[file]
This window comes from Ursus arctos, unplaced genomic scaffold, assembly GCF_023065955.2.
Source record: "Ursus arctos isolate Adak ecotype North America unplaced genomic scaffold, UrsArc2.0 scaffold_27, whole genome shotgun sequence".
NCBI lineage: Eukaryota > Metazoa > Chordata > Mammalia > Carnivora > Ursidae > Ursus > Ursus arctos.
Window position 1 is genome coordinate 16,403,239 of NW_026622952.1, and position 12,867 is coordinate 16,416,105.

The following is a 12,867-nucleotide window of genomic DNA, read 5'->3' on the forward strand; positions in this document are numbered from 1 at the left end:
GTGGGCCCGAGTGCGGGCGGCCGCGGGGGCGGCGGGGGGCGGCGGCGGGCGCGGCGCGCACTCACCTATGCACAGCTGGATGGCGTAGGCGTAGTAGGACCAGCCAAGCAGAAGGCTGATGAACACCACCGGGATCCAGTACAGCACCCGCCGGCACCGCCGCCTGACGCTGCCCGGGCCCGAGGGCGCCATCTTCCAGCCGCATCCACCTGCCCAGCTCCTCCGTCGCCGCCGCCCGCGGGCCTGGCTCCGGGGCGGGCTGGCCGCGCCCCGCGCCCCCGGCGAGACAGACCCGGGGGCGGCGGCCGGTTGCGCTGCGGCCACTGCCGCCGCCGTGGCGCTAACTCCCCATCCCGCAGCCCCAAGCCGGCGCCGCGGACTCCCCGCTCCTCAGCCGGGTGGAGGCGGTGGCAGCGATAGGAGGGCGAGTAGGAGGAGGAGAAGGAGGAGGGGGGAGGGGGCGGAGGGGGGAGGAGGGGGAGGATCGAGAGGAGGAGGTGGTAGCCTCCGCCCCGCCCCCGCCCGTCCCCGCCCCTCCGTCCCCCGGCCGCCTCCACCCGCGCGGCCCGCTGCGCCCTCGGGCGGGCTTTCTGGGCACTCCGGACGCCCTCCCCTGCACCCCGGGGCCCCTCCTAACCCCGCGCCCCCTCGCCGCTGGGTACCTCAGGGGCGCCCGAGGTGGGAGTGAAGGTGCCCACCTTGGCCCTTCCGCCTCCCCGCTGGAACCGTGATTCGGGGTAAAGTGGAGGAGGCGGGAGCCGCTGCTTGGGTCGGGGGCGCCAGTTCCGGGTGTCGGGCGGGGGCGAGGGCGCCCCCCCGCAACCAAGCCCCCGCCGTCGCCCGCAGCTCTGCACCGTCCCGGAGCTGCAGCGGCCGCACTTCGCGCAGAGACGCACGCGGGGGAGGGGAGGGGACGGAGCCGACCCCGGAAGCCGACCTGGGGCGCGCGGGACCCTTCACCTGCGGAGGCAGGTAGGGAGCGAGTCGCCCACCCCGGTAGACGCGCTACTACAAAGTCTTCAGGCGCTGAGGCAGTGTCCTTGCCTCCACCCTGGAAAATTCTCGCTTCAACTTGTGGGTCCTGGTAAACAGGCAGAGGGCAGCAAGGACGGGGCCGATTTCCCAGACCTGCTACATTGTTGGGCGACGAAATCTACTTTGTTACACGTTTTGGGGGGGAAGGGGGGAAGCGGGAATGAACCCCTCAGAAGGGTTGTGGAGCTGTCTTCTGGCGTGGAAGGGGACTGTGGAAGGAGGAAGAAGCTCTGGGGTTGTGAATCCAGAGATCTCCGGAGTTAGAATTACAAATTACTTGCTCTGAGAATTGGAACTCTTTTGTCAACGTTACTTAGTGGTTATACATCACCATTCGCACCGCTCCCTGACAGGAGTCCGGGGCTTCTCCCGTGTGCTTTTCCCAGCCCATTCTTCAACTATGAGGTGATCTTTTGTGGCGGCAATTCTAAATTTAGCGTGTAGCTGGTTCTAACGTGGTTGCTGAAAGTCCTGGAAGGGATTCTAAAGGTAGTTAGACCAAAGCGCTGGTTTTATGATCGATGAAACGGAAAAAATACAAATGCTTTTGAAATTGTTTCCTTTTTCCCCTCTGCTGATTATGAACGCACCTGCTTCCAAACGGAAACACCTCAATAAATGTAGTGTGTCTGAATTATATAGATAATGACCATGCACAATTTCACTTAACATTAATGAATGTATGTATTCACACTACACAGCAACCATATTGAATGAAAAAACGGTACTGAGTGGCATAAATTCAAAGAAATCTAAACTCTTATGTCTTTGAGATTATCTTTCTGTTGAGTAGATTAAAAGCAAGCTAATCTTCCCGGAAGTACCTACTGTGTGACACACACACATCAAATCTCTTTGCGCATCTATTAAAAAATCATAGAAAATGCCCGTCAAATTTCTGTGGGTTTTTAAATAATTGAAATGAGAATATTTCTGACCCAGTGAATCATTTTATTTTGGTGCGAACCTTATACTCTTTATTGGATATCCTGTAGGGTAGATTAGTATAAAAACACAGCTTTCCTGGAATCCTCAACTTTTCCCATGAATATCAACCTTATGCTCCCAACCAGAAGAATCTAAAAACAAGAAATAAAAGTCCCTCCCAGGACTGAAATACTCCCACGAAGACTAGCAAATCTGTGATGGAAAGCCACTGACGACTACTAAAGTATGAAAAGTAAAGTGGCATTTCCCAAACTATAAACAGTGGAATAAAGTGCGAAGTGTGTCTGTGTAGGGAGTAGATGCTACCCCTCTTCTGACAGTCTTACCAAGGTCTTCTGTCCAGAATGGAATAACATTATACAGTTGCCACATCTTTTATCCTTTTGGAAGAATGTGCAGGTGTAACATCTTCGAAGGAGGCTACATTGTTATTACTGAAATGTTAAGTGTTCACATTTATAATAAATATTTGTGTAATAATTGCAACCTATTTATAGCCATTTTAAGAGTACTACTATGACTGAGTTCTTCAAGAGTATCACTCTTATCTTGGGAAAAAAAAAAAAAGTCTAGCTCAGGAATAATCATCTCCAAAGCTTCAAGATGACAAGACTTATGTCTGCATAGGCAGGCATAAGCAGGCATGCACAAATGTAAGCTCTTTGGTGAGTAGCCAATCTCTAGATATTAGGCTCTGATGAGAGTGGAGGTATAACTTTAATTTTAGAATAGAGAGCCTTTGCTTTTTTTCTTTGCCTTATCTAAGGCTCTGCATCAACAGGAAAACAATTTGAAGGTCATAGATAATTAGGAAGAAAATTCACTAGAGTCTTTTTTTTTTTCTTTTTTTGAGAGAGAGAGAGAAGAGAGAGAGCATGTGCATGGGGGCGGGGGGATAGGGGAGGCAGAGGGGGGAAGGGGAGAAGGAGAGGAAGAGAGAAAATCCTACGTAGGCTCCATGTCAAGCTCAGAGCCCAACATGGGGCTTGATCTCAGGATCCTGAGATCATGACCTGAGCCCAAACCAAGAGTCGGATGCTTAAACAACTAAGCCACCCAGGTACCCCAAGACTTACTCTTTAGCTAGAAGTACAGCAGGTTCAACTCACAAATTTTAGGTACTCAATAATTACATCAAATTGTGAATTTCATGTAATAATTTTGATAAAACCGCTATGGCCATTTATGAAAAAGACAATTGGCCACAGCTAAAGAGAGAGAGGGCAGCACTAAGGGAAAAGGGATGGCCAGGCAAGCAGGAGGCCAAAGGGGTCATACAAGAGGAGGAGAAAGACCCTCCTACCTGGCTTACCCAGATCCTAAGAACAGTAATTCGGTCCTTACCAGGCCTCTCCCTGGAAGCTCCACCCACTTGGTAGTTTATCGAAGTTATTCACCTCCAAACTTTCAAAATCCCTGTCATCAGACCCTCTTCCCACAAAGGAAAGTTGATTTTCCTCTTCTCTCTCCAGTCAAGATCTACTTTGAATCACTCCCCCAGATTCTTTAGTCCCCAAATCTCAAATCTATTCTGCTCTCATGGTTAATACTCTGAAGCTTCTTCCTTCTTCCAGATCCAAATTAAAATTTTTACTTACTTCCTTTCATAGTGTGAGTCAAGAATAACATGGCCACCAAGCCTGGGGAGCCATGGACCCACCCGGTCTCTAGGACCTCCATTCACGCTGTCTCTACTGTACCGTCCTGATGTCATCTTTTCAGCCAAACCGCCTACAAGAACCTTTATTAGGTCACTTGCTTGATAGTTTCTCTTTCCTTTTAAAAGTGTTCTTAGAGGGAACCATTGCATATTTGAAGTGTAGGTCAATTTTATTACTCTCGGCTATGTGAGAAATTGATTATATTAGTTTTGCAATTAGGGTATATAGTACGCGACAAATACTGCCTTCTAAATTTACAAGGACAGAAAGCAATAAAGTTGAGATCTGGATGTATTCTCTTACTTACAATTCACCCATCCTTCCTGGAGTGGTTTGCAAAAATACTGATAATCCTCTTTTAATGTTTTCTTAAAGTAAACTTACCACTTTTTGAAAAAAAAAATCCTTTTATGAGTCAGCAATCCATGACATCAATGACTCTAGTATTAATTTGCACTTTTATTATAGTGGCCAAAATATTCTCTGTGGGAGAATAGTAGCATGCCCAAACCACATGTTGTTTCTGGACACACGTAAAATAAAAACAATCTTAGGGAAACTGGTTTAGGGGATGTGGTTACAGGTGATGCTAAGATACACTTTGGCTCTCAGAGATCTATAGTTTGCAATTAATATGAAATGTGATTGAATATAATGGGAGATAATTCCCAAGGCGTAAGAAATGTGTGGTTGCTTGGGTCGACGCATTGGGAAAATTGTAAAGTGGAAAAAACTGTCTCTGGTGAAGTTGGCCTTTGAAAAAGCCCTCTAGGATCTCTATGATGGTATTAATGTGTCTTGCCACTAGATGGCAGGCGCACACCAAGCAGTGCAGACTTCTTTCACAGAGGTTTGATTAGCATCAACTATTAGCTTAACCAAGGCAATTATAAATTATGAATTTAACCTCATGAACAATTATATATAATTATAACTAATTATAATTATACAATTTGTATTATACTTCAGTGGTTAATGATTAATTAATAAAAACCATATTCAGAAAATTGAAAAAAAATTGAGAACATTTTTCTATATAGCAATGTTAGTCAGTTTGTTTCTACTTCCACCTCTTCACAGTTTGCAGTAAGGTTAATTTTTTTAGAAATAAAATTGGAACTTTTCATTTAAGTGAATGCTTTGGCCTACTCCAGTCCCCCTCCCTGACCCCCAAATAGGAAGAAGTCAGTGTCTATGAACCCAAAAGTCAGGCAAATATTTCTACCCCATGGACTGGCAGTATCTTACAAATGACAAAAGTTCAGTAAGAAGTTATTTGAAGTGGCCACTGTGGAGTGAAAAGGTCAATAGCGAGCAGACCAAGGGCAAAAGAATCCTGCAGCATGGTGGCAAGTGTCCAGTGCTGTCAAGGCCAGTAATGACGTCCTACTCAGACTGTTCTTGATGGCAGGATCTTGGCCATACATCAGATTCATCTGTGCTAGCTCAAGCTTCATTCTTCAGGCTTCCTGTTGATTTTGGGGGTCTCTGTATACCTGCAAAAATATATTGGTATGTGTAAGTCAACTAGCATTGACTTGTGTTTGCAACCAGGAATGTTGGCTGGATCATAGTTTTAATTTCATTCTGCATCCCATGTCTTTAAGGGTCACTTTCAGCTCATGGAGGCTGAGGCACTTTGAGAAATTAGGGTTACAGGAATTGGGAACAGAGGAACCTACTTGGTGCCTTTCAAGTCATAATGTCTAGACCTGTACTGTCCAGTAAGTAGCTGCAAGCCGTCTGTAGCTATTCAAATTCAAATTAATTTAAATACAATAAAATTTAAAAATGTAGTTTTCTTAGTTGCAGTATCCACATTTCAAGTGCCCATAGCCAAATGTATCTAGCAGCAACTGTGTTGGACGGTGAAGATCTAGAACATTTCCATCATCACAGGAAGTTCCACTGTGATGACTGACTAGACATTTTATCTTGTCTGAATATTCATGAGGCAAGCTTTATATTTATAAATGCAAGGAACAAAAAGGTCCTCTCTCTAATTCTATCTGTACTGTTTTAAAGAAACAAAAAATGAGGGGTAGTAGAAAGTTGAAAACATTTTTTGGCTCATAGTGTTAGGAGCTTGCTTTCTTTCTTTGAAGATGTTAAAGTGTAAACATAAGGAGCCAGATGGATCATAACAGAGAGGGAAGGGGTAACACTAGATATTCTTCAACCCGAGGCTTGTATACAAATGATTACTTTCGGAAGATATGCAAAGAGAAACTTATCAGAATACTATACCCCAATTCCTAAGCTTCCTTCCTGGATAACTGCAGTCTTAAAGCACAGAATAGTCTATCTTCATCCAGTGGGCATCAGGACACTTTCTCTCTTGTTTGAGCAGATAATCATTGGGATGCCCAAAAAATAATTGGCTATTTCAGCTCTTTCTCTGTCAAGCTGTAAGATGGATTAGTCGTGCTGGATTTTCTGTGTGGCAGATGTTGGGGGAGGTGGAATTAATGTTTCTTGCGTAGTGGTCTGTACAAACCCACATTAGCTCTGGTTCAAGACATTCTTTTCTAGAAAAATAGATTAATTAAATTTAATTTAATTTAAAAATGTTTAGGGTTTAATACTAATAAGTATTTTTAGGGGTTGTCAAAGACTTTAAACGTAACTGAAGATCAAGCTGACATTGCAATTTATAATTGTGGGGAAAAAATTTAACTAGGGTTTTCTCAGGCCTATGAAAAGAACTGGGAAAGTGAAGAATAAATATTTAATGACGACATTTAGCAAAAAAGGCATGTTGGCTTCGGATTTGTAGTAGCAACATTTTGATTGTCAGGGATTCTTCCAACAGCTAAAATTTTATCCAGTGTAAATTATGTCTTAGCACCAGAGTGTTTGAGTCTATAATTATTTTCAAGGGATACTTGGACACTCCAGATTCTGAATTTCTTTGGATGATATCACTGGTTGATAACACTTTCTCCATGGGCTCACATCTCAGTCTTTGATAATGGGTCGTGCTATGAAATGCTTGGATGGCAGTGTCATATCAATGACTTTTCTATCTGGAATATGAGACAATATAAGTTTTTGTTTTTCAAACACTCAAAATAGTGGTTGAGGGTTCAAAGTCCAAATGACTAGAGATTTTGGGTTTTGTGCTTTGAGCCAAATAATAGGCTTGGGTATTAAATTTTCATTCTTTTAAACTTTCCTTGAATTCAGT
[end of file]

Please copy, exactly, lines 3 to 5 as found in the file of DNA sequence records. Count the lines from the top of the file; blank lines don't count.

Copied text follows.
NCBI lineage: Eukaryota > Metazoa > Chordata > Mammalia > Carnivora > Ursidae > Ursus > Ursus arctos.
Window position 1 is genome coordinate 16,403,239 of NW_026622952.1, and position 12,867 is coordinate 16,416,105.

The following is a 12,867-nucleotide window of genomic DNA, read 5'->3' on the forward strand; positions in this document are numbered from 1 at the left end: